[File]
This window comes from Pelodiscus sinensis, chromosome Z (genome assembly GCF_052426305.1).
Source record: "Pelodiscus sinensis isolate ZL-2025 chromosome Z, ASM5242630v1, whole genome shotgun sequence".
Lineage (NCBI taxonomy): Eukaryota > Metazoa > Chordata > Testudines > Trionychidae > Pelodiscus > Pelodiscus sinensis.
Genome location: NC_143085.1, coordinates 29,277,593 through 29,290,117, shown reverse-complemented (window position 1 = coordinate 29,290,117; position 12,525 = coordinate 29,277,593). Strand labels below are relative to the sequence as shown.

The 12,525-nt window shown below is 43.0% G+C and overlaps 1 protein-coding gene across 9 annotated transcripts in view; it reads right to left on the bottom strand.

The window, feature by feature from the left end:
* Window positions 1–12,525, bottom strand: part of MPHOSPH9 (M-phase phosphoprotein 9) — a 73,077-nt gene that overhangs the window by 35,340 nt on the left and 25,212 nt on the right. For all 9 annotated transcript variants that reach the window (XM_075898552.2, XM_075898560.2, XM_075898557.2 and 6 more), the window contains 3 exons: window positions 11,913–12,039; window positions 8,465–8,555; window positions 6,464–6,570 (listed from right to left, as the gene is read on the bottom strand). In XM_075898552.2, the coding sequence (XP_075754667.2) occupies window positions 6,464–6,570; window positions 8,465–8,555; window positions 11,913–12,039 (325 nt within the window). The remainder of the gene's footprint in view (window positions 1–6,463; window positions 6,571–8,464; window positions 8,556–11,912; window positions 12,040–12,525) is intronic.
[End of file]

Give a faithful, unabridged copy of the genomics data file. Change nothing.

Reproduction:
This window comes from Pelodiscus sinensis, chromosome Z (genome assembly GCF_052426305.1).
Source record: "Pelodiscus sinensis isolate ZL-2025 chromosome Z, ASM5242630v1, whole genome shotgun sequence".
Lineage (NCBI taxonomy): Eukaryota > Metazoa > Chordata > Testudines > Trionychidae > Pelodiscus > Pelodiscus sinensis.
Genome location: NC_143085.1, coordinates 29,277,593 through 29,290,117, shown reverse-complemented (window position 1 = coordinate 29,290,117; position 12,525 = coordinate 29,277,593). Strand labels below are relative to the sequence as shown.

The 12,525-nt window shown below is 43.0% G+C and overlaps 1 protein-coding gene across 9 annotated transcripts in view; it reads right to left on the bottom strand.

The window, feature by feature from the left end:
* Window positions 1–12,525, bottom strand: part of MPHOSPH9 (M-phase phosphoprotein 9) — a 73,077-nt gene that overhangs the window by 35,340 nt on the left and 25,212 nt on the right. For all 9 annotated transcript variants that reach the window (XM_075898552.2, XM_075898560.2, XM_075898557.2 and 6 more), the window contains 3 exons: window positions 11,913–12,039; window positions 8,465–8,555; window positions 6,464–6,570 (listed from right to left, as the gene is read on the bottom strand). In XM_075898552.2, the coding sequence (XP_075754667.2) occupies window positions 6,464–6,570; window positions 8,465–8,555; window positions 11,913–12,039 (325 nt within the window). The remainder of the gene's footprint in view (window positions 1–6,463; window positions 6,571–8,464; window positions 8,556–11,912; window positions 12,040–12,525) is intronic.